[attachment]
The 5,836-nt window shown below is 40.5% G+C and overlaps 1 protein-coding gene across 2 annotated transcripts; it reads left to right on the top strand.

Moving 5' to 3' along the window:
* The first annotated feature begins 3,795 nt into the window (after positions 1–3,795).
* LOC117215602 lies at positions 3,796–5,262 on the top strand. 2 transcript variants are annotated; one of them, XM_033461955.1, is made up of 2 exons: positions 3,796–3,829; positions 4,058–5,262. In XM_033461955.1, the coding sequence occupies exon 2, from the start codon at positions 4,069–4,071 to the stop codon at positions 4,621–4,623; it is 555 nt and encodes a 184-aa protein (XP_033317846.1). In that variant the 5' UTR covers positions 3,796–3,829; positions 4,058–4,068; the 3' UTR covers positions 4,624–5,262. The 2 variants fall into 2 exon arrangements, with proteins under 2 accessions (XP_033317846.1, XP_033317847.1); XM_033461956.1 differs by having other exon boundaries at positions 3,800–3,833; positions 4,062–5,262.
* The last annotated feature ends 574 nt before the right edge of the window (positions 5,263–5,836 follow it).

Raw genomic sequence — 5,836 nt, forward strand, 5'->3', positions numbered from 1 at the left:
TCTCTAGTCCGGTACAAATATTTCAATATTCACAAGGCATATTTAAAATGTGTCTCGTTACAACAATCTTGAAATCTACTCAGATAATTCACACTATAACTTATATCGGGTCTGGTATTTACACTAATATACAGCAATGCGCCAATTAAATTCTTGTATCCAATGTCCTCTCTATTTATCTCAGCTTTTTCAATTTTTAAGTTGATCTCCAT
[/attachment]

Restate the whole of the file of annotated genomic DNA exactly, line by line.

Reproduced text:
The 5,836-nt window shown below is 40.5% G+C and overlaps 1 protein-coding gene across 2 annotated transcripts; it reads left to right on the top strand.

Moving 5' to 3' along the window:
* The first annotated feature begins 3,795 nt into the window (after positions 1–3,795).
* LOC117215602 lies at positions 3,796–5,262 on the top strand. 2 transcript variants are annotated; one of them, XM_033461955.1, is made up of 2 exons: positions 3,796–3,829; positions 4,058–5,262. In XM_033461955.1, the coding sequence occupies exon 2, from the start codon at positions 4,069–4,071 to the stop codon at positions 4,621–4,623; it is 555 nt and encodes a 184-aa protein (XP_033317846.1). In that variant the 5' UTR covers positions 3,796–3,829; positions 4,058–4,068; the 3' UTR covers positions 4,624–5,262. The 2 variants fall into 2 exon arrangements, with proteins under 2 accessions (XP_033317846.1, XP_033317847.1); XM_033461956.1 differs by having other exon boundaries at positions 3,800–3,833; positions 4,062–5,262.
* The last annotated feature ends 574 nt before the right edge of the window (positions 5,263–5,836 follow it).

Raw genomic sequence — 5,836 nt, forward strand, 5'->3', positions numbered from 1 at the left:
TCTCTAGTCCGGTACAAATATTTCAATATTCACAAGGCATATTTAAAATGTGTCTCGTTACAACAATCTTGAAATCTACTCAGATAATTCACACTATAACTTATATCGGGTCTGGTATTTACACTAATATACAGCAATGCGCCAATTAAATTCTTGTATCCAATGTCCTCTCTATTTATCTCAGCTTTTTCAATTTTTAAGTTGATCTCCAT